In Chief Executive, Richard Levick provides 10 key rules to guide companies through corporate activism for controversial issues.
“Our private sector must stop taking cues from the Outrage-Industrial Complex…From election law to environmentalism to radical social agendas to the Second Amendment, parts of the private sector keep dabbling in behaving like a woke parallel government.” —Senator Mitch McConnell (R- KY)
The gauntlet has been thrown.
How do companies maximize shareholder value while minimizing brand risk at a time when a generation demands that brands stand for something while at the same time GOP leaders just announced that “woke” companies are the issue they can win on in 2022. How do we lead?
Brand neutrality is dead. Since the murder of George Floyd and the insurrection of January 6th, everything is different. There is “no middle ground” as Merck CEO Ken Frazier and former American Express CEO Ken Chenault have forcefully articulated. Companies may not want to be pulled into politics because it’s not a winning proposition – but they also cannot avoid it.
Like Missourians caught between the Union and the Irregulars during the Civil War, we’ve become ensnared by the battle.
The Arc of History
In 2010, after Citizens United, we wrote that the unintended consequences of the Supreme Court’s split decision to find First Amendment rights in corporations also meant that companies would have First Amendment responsibilities.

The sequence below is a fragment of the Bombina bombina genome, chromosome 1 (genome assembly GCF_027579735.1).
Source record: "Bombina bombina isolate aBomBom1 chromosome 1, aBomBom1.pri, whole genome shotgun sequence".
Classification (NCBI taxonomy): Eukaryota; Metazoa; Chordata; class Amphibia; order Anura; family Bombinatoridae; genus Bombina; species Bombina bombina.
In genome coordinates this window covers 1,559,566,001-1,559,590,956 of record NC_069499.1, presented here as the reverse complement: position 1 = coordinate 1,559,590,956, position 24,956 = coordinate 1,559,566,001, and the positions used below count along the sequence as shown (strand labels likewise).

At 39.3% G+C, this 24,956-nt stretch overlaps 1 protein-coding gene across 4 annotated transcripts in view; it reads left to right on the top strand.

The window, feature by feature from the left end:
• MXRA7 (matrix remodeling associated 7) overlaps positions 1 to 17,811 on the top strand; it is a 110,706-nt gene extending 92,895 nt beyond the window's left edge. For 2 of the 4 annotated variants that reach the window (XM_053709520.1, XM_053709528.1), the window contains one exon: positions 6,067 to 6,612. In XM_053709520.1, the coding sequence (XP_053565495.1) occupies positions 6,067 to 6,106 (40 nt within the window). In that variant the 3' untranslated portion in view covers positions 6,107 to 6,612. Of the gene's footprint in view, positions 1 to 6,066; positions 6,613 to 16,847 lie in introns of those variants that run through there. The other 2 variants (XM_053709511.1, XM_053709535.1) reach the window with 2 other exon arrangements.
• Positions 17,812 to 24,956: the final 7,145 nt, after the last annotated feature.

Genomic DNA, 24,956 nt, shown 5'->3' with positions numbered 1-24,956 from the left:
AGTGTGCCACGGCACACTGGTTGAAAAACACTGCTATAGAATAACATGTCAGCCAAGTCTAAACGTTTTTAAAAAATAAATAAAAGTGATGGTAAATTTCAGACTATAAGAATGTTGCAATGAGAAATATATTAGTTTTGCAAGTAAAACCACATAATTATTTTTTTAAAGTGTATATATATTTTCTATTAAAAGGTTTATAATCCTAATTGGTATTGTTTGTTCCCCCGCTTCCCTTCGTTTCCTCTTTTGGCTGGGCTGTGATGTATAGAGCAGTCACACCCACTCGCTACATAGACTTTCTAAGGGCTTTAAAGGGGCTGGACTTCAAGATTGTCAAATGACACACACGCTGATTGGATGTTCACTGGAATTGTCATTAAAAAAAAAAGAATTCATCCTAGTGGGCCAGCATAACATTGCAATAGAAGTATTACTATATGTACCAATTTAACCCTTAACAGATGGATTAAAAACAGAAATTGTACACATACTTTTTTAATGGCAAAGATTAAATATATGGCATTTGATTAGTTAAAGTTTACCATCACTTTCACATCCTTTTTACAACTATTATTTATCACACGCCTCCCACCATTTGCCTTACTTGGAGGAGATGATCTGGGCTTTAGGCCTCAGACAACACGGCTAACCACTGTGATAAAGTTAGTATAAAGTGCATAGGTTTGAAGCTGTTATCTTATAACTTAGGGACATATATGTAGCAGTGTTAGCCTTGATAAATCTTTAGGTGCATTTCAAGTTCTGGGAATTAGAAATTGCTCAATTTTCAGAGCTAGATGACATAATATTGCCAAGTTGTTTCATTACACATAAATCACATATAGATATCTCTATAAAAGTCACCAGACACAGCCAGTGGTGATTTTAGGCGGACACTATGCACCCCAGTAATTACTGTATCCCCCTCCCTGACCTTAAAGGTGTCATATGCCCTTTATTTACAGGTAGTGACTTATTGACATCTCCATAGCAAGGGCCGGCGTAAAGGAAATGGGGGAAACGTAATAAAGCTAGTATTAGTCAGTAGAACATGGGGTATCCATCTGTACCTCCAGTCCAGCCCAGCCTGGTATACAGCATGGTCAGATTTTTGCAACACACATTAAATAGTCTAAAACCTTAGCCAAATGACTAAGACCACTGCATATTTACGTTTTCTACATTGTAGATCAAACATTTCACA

Going forward, companies would be judged not just for their brands but for their political activity. The Court majority’s assumption that independent spending would be transparent first proved to be incorrect, but is lately becoming a transparency albatross for companies. Public Citizen just identified the corporations that collectively spent $50 million funding candidates supporting voter restrictions. Popular Information– with their two-person staff – has been doing such a remarkable job tracing the issue of corporate PAC funding since before January 6th that the traditional media follows them. For the past two years, the Center for Political Accountability has been making formerly opaque 527 contributions public. If you fund them, you now own the consequences…